Google’s MVNO: 6 Unconventional Views

Details are currently sketchy about Google’s MVNO (mobile virtual network operator) deal with both Sprint and T-Mobile. But here are six key considerations, our decidedly unconventional views.

1. Just A Typical MVNO Deal? – We Doubt It.
Most have assumed this is a typical deal in which the MVNO takes whatever the carrier gives them regarding issues such as network quality. We would not be surprised to find that the agreements include assurances to Google regarding quality of service above and beyond usual MVNO deals and even guarantees as to levels of coverage and capex spending on network improvements by the two carriers.

2. Not Primarily About Price.
Despite the emphasis in the Wall Street Journal and elsewhere on the opportunity for Google to cut prices, we believe there are other ramifications as well and that Google’s objectives go beyond price cutting (which we do expect them to do). For example, Google can route traffic to its own servers; it can offer packages with Office Suite and other features; it can gain tremendous knowledge about customer usage patterns.

3. Explosive Growth Potential.
Sprint and T-Mobile received an almost immediate warning from their ever-friendly competitor Verizon to the effect that they better beware or, having allied with Google, they might soon have too much traffic on their networks. This might sound like the usual poke in the eye one would expect from a competitor, however, we point out that Clearwire, with many shortcomings, amassed a 10+ million customer base in fairly short order. Given Google’s branding value, we believe that growth could be dynamic and it reinforces our suspicion that Google would have anticipated this and insisted on QOS, unique technical interfaces and capex commitments from the carriers. (Some reports have stated that the MVNO agreement has “a clause limiting Google’s customer base.”)

4. Google/Softbank Relationship.
Some writers have stated that this MVNO deal was so important that it went “UP” from the ranks at Sprint, eventually even to the head of Softbank, which controls Sprint. Perhaps they have inside information – we don’t – however, we believe this deal has so much potential importance that we’d be surprised if it wasn’t cooked up between Softbank and Google. Here we have two “disruptive” companies that are accustomed to acting on the biggest stage in the world – and their deal had to sneak into the executive suite? Sounds unlikely to us. Note also that top Google exec, Nikesh Arora, (he ran marketing and was quite an independent force at Google) not only joined Softbank a few months ago, as vice chairman of the company and head of its media operations, but also was put on the board of Sprint in November 2014.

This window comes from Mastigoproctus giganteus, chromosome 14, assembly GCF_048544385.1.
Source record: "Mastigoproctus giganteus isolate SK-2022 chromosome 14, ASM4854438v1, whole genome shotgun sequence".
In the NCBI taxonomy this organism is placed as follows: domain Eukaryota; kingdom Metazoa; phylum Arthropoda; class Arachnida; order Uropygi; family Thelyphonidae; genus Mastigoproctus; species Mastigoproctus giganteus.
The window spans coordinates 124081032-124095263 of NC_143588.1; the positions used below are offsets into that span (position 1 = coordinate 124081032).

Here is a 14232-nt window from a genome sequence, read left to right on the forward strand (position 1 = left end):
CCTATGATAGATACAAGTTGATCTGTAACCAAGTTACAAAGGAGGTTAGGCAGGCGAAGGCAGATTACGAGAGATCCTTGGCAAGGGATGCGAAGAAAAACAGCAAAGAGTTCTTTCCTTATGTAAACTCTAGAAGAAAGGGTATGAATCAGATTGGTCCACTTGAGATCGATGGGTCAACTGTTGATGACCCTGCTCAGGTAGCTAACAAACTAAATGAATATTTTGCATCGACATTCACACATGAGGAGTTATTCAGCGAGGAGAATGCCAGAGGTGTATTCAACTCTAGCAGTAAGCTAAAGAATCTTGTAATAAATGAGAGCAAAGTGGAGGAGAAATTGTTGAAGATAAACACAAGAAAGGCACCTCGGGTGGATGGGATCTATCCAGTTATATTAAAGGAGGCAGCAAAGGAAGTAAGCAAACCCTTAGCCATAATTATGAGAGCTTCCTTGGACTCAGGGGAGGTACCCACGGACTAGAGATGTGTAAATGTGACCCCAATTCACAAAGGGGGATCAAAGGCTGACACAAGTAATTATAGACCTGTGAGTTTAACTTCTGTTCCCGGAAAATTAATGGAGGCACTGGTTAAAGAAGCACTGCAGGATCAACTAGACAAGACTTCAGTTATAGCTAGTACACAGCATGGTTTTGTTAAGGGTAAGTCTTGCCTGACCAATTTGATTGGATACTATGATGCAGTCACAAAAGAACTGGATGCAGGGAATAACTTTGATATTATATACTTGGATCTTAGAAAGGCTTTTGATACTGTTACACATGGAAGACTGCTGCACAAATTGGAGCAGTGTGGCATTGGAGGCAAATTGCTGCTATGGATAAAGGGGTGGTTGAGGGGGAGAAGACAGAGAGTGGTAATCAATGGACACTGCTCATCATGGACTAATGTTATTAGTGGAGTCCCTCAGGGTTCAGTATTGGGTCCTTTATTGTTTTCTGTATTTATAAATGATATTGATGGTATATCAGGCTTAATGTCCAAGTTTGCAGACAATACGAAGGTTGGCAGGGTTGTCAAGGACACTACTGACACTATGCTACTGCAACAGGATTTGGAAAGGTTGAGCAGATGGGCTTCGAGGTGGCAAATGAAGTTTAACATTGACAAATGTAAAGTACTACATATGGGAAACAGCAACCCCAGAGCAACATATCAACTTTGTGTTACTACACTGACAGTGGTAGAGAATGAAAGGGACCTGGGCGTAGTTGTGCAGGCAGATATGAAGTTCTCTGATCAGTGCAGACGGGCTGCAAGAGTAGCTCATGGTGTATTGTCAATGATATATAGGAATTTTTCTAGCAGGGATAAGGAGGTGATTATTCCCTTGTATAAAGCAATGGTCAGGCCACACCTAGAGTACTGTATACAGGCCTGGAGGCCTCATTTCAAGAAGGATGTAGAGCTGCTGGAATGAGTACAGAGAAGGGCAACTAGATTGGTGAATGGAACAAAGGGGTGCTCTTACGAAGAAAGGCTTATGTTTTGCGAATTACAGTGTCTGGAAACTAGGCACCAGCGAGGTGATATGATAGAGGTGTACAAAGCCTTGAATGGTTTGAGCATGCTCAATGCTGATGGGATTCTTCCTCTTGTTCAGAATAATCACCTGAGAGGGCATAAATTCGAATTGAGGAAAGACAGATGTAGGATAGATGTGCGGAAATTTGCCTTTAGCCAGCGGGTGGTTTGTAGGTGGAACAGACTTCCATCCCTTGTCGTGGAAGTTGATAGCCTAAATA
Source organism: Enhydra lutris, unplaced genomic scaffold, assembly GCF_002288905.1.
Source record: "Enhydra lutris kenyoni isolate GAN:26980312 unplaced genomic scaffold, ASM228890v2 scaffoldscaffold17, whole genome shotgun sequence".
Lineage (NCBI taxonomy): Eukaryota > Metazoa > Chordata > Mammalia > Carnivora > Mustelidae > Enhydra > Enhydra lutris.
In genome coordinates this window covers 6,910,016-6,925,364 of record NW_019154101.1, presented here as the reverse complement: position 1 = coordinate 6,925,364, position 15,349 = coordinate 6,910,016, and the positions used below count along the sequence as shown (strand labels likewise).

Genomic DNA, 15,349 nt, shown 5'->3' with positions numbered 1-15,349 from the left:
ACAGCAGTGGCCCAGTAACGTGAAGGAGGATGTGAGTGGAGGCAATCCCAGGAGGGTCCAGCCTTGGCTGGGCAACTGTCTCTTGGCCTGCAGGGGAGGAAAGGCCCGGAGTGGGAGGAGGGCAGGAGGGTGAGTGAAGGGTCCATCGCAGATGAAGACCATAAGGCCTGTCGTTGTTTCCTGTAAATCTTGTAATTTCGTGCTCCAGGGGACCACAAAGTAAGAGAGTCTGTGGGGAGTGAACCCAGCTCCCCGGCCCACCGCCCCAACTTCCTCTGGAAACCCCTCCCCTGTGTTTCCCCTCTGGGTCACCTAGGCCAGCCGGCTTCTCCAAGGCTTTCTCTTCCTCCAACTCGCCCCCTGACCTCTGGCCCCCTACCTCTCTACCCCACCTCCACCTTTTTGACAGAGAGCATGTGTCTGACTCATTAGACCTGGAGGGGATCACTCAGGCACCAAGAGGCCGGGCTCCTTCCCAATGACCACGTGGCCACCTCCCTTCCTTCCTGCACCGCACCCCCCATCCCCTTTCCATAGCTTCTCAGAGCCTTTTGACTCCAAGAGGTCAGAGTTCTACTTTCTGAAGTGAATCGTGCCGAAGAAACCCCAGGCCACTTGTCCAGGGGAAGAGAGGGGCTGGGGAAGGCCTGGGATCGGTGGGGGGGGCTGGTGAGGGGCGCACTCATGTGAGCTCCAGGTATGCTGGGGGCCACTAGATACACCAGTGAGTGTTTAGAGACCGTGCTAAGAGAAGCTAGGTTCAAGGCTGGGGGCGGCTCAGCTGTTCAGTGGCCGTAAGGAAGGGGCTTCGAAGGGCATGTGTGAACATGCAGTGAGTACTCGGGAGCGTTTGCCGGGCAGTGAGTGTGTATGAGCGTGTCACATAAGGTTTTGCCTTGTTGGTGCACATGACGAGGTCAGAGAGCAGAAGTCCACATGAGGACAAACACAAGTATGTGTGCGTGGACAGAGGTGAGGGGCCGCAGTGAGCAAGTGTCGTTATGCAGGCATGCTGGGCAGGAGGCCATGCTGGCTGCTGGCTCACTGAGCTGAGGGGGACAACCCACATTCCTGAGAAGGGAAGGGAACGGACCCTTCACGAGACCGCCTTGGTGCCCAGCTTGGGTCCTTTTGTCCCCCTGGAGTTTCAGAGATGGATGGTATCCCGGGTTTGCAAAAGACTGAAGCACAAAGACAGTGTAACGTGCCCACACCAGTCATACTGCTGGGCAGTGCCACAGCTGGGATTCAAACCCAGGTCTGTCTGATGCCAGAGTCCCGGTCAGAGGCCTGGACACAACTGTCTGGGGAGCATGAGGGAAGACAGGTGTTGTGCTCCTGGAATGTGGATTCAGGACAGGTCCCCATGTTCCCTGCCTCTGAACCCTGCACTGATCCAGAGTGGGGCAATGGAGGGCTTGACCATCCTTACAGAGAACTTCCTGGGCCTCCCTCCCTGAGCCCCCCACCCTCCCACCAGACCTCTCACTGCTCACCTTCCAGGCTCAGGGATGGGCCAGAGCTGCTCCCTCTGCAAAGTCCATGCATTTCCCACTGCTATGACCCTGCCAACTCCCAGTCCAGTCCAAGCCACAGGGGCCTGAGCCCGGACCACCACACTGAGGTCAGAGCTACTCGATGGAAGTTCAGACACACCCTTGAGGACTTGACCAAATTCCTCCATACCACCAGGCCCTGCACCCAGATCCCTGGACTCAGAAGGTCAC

5. Net Neutrality Implications.
There is an unusual angle that could emerge from this deal, assuming that the recent flurry of net neutrality reporting leads to strong rulings from the FCC on net neutrality. While the net neutrality rules will apply to carriers, it is not clear that they will actually apply to MVNOs. This could create the anomalous situation that Google – the biggest exponent of Open Mobile and Net Neutrality – could be in a position to charge for “fast lane” and/or special access transmission features.

6. Apple Implications.
Some commentators have suggested that Google could link its MVNO to sales of its Nexus mobile devices. However, in view of the fact that Google’s mobile search business is highly dependent on iOS users, it would appear likely to us that Google’s MVNO is going to follow the market and sell the devices that customers demand. In addition, Apple has been implementing its own version of carrier network commoditization by having the widest array of spectrum resources available to users, e.g., adding the Sprint/Clearwire 2.4 GHz band to iPhone 6, as well as Apple’s universal and software SIM offerings.